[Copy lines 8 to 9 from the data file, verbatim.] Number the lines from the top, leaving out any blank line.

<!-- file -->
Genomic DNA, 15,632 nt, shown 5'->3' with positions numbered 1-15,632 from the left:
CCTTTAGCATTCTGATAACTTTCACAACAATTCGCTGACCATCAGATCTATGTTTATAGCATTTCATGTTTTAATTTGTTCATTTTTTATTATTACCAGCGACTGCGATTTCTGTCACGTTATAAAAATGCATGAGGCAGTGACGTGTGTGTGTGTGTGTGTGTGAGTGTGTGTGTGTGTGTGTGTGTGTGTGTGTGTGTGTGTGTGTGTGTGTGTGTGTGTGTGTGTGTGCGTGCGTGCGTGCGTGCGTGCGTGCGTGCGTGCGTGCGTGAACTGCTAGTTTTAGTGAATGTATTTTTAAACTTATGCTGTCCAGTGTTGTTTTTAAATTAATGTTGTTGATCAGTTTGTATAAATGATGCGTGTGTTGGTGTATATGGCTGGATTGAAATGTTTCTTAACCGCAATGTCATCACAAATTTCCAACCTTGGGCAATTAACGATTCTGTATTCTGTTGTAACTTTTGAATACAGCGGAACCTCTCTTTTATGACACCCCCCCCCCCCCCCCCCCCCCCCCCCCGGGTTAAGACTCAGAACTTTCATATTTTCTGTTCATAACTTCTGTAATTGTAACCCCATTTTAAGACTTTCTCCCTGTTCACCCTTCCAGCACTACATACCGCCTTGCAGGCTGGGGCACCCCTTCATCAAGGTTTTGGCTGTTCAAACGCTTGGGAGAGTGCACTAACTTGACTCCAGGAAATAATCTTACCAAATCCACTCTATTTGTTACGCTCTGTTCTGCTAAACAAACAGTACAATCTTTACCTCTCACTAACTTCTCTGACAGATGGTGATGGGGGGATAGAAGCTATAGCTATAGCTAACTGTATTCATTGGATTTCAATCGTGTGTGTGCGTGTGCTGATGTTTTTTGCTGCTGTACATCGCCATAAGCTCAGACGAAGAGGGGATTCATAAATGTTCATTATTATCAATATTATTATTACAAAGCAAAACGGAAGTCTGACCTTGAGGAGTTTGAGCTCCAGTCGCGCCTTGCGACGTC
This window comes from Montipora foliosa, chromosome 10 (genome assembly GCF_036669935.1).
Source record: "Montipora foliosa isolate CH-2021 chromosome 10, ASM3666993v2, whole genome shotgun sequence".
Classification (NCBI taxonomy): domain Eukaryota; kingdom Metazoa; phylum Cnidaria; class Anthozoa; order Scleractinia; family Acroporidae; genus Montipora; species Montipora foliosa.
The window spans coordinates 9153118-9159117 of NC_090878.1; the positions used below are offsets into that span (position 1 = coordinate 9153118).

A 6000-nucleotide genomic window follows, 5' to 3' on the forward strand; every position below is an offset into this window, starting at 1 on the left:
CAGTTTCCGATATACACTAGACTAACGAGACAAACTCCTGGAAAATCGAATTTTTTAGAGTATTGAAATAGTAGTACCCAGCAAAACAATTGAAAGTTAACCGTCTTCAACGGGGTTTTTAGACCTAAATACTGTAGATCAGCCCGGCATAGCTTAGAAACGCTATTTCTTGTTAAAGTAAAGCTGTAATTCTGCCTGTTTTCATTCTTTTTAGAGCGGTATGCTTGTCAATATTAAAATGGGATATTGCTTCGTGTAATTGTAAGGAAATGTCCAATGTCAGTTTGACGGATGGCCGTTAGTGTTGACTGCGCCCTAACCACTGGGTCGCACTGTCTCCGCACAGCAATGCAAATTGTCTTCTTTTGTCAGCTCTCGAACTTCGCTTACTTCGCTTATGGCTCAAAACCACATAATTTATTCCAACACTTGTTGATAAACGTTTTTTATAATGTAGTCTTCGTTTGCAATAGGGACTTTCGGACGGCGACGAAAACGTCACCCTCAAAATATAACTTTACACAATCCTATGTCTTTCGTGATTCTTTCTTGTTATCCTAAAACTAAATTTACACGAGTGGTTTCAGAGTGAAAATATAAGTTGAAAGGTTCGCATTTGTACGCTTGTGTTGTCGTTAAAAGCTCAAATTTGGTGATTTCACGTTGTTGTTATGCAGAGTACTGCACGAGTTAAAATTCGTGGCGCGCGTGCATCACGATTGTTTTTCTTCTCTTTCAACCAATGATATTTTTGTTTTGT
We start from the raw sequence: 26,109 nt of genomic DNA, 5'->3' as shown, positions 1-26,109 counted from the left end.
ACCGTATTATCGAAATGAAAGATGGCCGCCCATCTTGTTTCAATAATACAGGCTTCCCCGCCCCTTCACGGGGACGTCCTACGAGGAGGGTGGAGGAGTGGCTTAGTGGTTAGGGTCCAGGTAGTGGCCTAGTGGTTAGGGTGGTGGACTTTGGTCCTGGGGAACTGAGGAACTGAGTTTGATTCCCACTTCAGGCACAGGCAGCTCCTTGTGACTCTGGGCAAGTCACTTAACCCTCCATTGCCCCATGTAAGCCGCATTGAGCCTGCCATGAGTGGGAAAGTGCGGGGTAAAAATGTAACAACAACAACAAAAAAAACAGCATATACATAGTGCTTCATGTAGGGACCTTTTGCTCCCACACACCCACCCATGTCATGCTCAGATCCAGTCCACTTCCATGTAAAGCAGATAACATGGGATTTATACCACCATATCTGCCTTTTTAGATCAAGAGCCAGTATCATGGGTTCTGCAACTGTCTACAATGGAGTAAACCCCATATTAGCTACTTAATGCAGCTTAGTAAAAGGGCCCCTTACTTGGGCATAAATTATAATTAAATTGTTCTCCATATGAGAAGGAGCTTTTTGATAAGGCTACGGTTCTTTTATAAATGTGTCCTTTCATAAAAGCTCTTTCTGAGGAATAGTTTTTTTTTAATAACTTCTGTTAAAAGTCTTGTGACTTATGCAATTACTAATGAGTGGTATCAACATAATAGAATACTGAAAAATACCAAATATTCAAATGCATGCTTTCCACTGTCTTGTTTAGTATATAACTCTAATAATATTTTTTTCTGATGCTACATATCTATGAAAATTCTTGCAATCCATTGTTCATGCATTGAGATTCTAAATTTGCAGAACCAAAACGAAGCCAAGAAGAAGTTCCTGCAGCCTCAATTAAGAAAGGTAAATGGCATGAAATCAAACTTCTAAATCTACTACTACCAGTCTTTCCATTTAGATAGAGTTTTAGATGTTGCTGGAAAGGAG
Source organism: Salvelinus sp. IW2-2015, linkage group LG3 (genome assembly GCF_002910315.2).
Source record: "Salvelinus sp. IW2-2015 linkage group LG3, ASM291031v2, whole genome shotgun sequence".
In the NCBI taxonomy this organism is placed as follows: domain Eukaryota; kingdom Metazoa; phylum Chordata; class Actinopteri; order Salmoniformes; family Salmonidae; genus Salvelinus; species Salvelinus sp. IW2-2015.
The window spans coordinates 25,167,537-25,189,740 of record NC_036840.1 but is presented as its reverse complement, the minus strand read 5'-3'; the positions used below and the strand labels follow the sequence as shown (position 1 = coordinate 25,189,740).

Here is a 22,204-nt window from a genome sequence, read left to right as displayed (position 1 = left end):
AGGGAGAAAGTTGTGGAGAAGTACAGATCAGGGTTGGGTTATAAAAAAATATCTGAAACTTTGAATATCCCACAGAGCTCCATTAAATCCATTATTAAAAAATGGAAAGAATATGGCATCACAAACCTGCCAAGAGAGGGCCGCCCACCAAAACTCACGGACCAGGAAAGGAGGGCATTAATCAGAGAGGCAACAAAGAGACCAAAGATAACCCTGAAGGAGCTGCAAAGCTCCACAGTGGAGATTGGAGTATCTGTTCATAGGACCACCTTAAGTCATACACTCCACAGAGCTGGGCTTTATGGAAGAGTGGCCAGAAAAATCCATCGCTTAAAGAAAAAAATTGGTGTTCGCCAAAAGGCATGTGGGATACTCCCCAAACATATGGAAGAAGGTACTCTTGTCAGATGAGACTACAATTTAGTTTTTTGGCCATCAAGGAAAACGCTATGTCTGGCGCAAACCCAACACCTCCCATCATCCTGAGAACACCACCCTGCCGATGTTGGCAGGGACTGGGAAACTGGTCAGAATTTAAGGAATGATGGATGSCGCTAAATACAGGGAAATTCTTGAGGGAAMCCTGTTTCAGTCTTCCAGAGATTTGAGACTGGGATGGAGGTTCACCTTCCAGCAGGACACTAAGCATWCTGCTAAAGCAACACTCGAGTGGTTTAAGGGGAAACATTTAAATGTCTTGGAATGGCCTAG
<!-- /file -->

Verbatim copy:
CAGTTTCCGATATACACTAGACTAACGAGACAAACTCCTGGAAAATCGAATTTTTTAGAGTATTGAAATAGTAGTACCCAGCAAAACAATTGAAAGTTAACCGTCTTCAACGGGGTTTTTAGACCTAAATACTGTAGATCAGCCCGGCATAGCTTAGAAACGCTATTTCTTGTTAAAGTAAAGCTGTAATTCTGCCTGTTTTCATTCTTTTTAGAGCGGTATGCTTGTCAATATTAAAATGGGATATTGCTTCGTGTAATTGTAAGGAAATGTCCAATGTCAGTTTGACGGATGGCCGTTAGTGTTGACTGCGCCCTAACCACTGGGTCGCACTGTCTCCGCACAGCAATGCAAATTGTCTTCTTTTGTCAGCTCTCGAACTTCGCTTACTTCGCTTATGGCTCAAAACCACATAATTTATTCCAACACTTGTTGATAAACGTTTTTTATAATGTAGTCTTCGTTTGCAATAGGGACTTTCGGACGGCGACGAAAACGTCACCCTCAAAATATAACTTTACACAATCCTATGTCTTTCGTGATTCTTTCTTGTTATCCTAAAACTAAATTTACACGAGTGGTTTCAGAGTGAAAATATAAGTTGAAAGGTTCGCATTTGTACGCTTGTGTTGTCGTTAAAAGCTCAAATTTGGTGATTTCACGTTGTTGTTATGCAGAGTACTGCACGAGTTAAAATTCGTGGCGCGCGTGCATCACGATTGTTTTTCTTCTCTTTCAACCAATGATATTTTTGTTTTGT
We start from the raw sequence: 26,109 nt of genomic DNA, 5'->3' as shown, positions 1-26,109 counted from the left end.